Many women would like to have a contraceptive implant or intrauterine device immediately after giving birth but have not had the option, due to insurance reimbursement regulations. However, this service is now being offered in more and more states, as Medicaid expands coverage for it.
Insurers are increasingly covering IUD contraception straight after giving birth.
According to a University of Michigan analysis, published in the journal Contraception, in just 3 years, Medicaid reimbursement for an intrauterine device (IUD) or implant at the time of a birth has gone from not being available to being offered in 19 states, with eight more considering the option.
Not implementing contraception immediately after birth can lead to repeat pregnancy too soon after, which can be dangerous for mother and baby, with a higher likelihood of miscarriage, preterm labor and stillbirth. All of these will ultimately cost more for the insurers.
Among women from low-income backgrounds who would like to have a device fitted to prevent unwanted pregnancy, 40-60% do not obtain one, due to childcare, transportation and other reasons.
Telephone interviews with 40 Medicaid agencies have revealed that many insurers now support the option, due to perceived significant benefits for the health of mother and child. This in turn brings an overall financial saving, as it prevents complications related to conceiving again too soon after a birth.
Even agencies that do not yet provide payment for the service have expressed concern about health risks and uncertainty about financial implications.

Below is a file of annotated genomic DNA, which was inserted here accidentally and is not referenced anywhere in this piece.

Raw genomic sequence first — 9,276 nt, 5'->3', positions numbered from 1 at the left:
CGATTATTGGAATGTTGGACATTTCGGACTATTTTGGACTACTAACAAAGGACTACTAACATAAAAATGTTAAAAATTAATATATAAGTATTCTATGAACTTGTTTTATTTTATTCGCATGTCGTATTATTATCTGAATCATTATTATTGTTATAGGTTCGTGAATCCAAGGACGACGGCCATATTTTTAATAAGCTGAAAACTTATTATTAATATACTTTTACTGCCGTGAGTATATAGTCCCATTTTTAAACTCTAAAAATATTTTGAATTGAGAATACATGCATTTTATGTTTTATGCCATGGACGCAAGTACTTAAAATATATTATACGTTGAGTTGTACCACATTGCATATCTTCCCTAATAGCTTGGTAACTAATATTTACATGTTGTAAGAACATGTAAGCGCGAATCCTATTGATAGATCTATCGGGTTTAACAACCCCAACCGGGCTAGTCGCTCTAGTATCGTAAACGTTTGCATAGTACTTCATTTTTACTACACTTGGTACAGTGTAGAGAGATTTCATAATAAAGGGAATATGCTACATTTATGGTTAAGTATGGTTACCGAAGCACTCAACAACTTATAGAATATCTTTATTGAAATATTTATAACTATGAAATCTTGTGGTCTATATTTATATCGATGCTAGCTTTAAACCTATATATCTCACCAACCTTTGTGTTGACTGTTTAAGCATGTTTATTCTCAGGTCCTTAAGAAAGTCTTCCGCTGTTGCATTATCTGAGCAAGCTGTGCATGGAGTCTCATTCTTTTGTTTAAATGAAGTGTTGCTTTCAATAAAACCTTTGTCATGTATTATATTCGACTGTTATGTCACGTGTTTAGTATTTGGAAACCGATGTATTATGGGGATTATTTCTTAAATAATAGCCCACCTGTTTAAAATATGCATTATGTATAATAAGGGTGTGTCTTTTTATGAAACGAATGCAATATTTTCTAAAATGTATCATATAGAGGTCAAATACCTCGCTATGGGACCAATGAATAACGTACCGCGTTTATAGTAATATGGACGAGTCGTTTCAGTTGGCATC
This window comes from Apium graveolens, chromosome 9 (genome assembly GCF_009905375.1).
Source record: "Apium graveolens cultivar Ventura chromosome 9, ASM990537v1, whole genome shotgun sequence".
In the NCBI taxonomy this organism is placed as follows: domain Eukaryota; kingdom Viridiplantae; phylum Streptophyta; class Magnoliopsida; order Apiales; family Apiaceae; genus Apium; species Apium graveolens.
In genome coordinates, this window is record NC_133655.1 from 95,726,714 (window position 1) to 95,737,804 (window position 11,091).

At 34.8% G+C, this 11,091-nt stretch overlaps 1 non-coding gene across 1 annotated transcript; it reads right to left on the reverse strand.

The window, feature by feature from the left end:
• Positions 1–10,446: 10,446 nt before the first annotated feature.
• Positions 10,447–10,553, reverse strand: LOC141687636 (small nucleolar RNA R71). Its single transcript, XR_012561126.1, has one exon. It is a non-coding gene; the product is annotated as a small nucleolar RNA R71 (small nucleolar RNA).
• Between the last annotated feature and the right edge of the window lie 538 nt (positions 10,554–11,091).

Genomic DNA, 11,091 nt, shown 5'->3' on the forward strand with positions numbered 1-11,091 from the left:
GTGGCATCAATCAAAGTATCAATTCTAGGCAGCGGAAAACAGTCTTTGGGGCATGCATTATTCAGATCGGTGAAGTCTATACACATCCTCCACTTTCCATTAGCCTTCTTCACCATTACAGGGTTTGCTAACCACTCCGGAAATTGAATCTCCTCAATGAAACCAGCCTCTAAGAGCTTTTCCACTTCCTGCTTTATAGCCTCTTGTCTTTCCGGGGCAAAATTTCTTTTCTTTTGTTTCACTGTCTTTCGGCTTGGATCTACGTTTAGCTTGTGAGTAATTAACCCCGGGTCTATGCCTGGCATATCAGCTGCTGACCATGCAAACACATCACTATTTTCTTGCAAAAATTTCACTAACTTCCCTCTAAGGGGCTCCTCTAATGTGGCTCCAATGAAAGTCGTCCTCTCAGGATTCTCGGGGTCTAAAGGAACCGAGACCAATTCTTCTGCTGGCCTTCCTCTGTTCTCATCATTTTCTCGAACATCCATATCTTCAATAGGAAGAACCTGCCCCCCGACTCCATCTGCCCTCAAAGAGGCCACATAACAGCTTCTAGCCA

Providing what women need, when they need it
Lead author Dr. Michelle Montiz, an assistant professor of obstetrics and gynecology, and researcher at the University of Michigan Medical School, says:
“Postpartum women have a high risk of unintended pregnancy, partly because less than 10% use the most effective forms of contraception. Many women’s first choice for birth control is an IUD or implant, which we know are the safest and most effective forms of reversible contraception.”
There have been misconceptions regarding immediate postpartum contraception, but the authors note that the risk of infection or injury when an IUD is inserted at this point is “exceedingly low.”
There is a slightly higher chance of the IUD falling out if implanted immediately, rather than 8-10 weeks later, but they are still cost-effective. Contraceptive implants have no risk of falling out, which makes them a very suitable option.
Medicaid reimbursements feature largely in the lives of women and families, with nearly 1.8 million births being covered by Medicaid in 2010.
Dr. Moniz says that the “landscape is changing,” with more insurance providers offering this service, and she is hopeful that this will benefit a large group of the most vulnerable women in the US by providing them with convenient birth control, when they need it.
In June this year, Medical News Today reported that the number of unwanted pregnancies in California has dramatically reduced due to improved counseling and provision of IUDs and contraceptive implants.
Written by Yvette Brazier
Copyright: Medical News Today
Read more breaking health news on our homepage